Finally, in August of 2010, the Constitutional Court published a decision in which they made clear that the agreement on the bases was not, as the government had said, the broadening of a previous one, but rather that it was a treaty in itself, and as such, had to be put up for consideration by the Congress, which has not happened. Now Robledo affirms that neither that nor other Washington-Bogotá military treaties have a basis in law.


Radio Nederland: On what do you base your affirmation that the government of the United States is investing in infrastructure on Colombian military bases, and what is the reach of that denunciation?


Jorge Robledo: In the documents of the United States government. In the contract that can be seen on the internet, that is not secret information, nor much less, there appears the information that in the bases of Málaga, Laranbdia and Tolemaida investments of this kind are under way; there are 126 contracts for between 12 and 13 million dollars. I have written to the Minister of Defense, Rodrigo Rivera, asking him to explain what the legal basis for this business is, because several of these contracts are from after the [publication of] the idea of the Constitutional Court, which sunk the agreement with the United States about the war bases, which also had to do with these three bases. We are waiting for a reply. But there is something about which I am already certain: there is no agreement between the government of Colombia and that of the United States that could permit them to make these investments, because legally that is not possible.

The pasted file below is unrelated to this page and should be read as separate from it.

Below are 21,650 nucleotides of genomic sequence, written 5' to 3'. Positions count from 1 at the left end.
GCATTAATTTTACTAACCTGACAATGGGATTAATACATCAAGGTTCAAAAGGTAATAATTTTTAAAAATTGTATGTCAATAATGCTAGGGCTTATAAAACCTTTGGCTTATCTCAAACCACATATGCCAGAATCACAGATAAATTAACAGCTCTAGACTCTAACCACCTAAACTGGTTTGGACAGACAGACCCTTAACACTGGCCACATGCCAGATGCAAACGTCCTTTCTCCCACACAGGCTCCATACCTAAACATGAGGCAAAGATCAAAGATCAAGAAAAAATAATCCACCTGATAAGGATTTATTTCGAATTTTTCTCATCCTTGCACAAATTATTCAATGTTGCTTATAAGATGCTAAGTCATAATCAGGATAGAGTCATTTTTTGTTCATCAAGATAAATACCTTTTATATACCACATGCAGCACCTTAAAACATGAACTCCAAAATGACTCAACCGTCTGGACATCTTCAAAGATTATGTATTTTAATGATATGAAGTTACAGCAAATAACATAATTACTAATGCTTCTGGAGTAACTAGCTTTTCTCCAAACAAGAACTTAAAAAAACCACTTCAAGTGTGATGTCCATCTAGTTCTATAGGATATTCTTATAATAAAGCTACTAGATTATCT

Radio Nederland: In a preliminary way, the office of the Minister speaks about the idea that the investments are supported by the agreements of Plan Colombia.


Jorge Robledo: Yes, I saw something about this in the press. The Minister has not answered me yet. He says that this is based on the Agreement about the military missions of 1974 and on the military annexes of an old agreement of Plan Colombia. I know the detailed text of those documents that the minister cited, and I am absolutely certain that what they are doing cannot be sheltered by those documents that the minister mentioned. Let’s wait to see what the reply will be.  But I know that they have a problem: both the Council of State and the Constitutional Court analyzed the topic of the bases, and the Court says that there is no previous military agreement between Colombia and the United States that would permit this kind of thing to be done.


Radio Nederland: How do you explain the fact that despite the recent pronouncements of the Constitutional Court, that being at the start of a new Government, these kinds of irregularities are seen? Therefore, what is the policy of the government of Colombia towards the United States?